But you’re mom and dad said “Never pay full price,” so you still want a discount.

Here’s where you are going to have to adjust your mind.

You don’t want a discount on your commission.  You want your commission to do what it is intended to do, which is to drive the Realtors to your door with buyers attached to their hip as fast as possible, and to get an offer fast as possible, so the buyers don’t use the time your home has been sitting on the market as leverage to get a better price.

What you have to wrap your mind around is getting the highest possible net.  This is more possible with a regular commission.

Let’s say you decide to price your $200,000 home at $210,000 because you want “wiggle room” to negotiate.  Let’s also say your Realtor agrees to a 5% commission in a 6% market.  This reduction will save you $2100 at full list price, and your agent will lose a minimum of $500 in income (or 17% of their potential gross after the commission is split with their brokerage).

Neither the buyers nor the real estate agents are going to beat a path to this home.  They will show it, but you probably won’t get an offer fast.

But let’s say it does get an offer in 90 days, which is still pretty fast.  Let’s say the offer is 92% of list price, which would be $193,000, which you accept.

Now let’s take the same example and list it correctly at $199,900.  Let’s also say you pay 6% instead of 5%.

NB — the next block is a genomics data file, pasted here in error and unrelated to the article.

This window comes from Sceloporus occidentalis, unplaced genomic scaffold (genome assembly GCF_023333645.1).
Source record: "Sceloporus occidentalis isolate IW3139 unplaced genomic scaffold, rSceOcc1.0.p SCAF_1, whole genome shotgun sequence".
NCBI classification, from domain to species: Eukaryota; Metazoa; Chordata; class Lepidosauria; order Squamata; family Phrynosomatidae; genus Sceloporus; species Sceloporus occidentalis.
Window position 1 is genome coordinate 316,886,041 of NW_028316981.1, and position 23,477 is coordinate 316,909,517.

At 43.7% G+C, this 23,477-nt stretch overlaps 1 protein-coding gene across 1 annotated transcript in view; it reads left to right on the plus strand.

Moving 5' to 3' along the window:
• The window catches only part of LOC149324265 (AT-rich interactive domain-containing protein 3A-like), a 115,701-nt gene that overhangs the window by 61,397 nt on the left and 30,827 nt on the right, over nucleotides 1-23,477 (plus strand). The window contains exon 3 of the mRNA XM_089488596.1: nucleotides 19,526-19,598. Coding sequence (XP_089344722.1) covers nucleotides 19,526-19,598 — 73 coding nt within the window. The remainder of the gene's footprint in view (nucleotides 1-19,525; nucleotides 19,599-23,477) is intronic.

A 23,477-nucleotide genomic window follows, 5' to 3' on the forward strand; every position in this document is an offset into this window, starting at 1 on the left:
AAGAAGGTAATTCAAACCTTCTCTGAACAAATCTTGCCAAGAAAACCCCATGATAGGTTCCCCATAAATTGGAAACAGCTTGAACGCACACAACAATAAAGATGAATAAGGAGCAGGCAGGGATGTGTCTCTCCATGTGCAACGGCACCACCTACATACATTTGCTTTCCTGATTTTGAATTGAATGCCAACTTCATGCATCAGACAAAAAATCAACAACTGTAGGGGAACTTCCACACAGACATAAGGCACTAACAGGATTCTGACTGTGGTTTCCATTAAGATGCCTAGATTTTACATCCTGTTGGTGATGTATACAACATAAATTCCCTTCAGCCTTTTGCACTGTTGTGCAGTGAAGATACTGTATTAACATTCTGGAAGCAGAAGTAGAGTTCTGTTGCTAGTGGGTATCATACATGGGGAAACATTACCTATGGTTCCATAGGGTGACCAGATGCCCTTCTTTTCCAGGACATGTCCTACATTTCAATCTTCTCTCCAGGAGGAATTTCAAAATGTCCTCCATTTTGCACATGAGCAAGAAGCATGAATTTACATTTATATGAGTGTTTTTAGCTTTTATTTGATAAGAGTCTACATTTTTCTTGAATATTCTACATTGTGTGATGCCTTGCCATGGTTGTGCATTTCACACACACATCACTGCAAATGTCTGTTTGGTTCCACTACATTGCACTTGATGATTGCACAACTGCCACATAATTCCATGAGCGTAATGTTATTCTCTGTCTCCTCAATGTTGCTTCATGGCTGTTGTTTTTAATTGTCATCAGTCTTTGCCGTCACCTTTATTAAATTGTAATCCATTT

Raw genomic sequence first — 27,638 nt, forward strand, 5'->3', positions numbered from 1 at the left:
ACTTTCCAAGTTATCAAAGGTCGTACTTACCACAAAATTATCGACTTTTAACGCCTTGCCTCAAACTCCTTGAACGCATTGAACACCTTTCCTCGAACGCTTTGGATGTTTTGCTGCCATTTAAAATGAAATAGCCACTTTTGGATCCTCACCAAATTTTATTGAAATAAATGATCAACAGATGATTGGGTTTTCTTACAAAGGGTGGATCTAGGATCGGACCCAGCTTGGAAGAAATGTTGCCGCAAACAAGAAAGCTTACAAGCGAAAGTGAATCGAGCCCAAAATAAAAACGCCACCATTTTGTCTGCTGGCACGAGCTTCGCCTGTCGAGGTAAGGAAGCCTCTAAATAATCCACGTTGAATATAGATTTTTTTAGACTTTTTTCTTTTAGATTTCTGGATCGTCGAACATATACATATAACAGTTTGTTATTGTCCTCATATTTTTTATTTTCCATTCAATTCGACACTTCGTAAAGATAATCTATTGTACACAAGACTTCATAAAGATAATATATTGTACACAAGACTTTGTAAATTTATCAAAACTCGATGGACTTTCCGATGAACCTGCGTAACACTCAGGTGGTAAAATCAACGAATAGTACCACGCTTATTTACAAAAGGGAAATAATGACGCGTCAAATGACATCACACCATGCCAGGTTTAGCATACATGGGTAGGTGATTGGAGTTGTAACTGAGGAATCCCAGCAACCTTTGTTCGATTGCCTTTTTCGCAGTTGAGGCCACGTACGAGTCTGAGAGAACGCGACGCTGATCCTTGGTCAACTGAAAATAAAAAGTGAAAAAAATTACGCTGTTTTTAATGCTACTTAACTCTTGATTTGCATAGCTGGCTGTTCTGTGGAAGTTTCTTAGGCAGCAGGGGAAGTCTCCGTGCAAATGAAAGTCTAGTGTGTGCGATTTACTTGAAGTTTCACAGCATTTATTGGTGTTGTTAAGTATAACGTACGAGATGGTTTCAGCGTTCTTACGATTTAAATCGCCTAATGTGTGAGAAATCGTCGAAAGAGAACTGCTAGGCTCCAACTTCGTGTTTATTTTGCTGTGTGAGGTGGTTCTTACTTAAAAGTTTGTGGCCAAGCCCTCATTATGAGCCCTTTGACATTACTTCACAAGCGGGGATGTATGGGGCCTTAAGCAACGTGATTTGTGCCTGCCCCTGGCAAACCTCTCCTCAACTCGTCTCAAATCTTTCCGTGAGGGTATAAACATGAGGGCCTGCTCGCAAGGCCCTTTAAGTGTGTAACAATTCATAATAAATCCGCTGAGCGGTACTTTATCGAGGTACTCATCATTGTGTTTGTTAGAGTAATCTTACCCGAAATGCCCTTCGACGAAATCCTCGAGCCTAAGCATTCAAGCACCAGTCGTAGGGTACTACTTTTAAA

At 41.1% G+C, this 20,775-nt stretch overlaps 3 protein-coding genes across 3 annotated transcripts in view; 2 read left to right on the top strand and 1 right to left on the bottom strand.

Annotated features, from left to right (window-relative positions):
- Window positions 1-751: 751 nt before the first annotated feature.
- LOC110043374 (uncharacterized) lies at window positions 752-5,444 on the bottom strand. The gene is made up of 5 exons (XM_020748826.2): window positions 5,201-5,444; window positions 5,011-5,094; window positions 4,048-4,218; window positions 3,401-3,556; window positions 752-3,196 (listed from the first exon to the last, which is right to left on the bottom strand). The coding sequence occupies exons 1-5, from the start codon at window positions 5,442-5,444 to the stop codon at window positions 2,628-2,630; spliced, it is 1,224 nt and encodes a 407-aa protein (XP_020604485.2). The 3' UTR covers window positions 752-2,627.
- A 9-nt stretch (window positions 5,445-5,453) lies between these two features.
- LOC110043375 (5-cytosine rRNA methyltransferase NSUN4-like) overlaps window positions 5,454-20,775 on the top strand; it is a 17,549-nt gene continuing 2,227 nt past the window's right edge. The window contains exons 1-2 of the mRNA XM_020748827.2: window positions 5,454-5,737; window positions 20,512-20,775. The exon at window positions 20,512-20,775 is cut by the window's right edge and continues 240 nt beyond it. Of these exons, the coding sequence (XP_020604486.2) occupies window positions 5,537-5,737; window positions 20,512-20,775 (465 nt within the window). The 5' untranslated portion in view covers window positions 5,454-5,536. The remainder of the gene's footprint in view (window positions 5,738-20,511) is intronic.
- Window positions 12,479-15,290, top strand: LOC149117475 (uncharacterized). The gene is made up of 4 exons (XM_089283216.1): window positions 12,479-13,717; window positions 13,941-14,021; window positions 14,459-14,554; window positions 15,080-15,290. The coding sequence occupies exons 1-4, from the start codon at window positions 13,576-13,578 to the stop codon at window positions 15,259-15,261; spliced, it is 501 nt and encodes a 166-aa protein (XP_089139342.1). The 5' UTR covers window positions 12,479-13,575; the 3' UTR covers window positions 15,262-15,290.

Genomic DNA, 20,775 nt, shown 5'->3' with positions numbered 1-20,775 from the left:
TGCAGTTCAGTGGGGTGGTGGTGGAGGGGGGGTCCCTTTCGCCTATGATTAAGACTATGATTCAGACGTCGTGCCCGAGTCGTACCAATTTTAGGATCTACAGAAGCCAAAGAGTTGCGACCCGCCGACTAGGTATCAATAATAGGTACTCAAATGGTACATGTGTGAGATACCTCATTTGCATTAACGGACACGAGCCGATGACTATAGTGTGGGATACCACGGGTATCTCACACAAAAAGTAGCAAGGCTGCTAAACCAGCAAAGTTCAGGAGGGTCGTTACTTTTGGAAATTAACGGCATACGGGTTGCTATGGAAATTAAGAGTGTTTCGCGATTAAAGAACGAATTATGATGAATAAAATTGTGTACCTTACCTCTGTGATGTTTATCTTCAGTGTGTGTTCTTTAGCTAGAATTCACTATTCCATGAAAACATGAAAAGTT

In this example you get an offer in 30 days for $195,000, which you also accept.

In the first example you paid a total of $9650 in commission, leaving you $183,350 before state taxes, mortgage payoffs and other closing costs.

In the second example you paid a total of $11,700 in commission, leaving you $183,300 before state taxes, mortgage payoffs and other closing costs.

So you came out ahead with the 5% commission by $50, right?


Because your home was on the market an extra 60 days, you had 60 extra days of taxes, insurance, mortgage payments (if you have a mortgage), homeowners association or condo fees (if applicable), and utilities.

If your property taxes were $3000 a year, that means you would pay an extra $500 to Uncle Sam by keeping it an extra 60 days.  Alternatively, the buyer would have paid those taxes if he or she bought 60 days earlier.

And if you have mortgage payments, you may end up paying several thousand $ in extra mortgage interest for the additional 60 days as well.

I’m not saying it happens this way all the time.  What I am trying to say is that the extra time on the market generally kills any advantage you had by getting a discount.

What would be better is that:

a) The house is priced correctly (because even with the standard rate commission, buyers will stay away if it is not priced correctly).

b) That the house is always clean and tidy.

c) That the house can always be shown on short notice.  Because it’s almost always short notice.

d) The house has the minimum of personal effects (knick-knacks, personal photos, etc.), with just enough furniture so the buyers can start envisioning where they’ll put their furniture.

e) The correct commission, because you don’t ever want to give them a reason to stay away.

If you do these things, a) through e), you might even get full list price.

If you are a buyer who wants a commission rebate…

There are some buyer’s agents out there who will offer you a rebate or some kind of gift card if you buy in a certain new housing development.  They are doing this because they are getting an above market commission and are giving some if it to you in order to entice you to use them.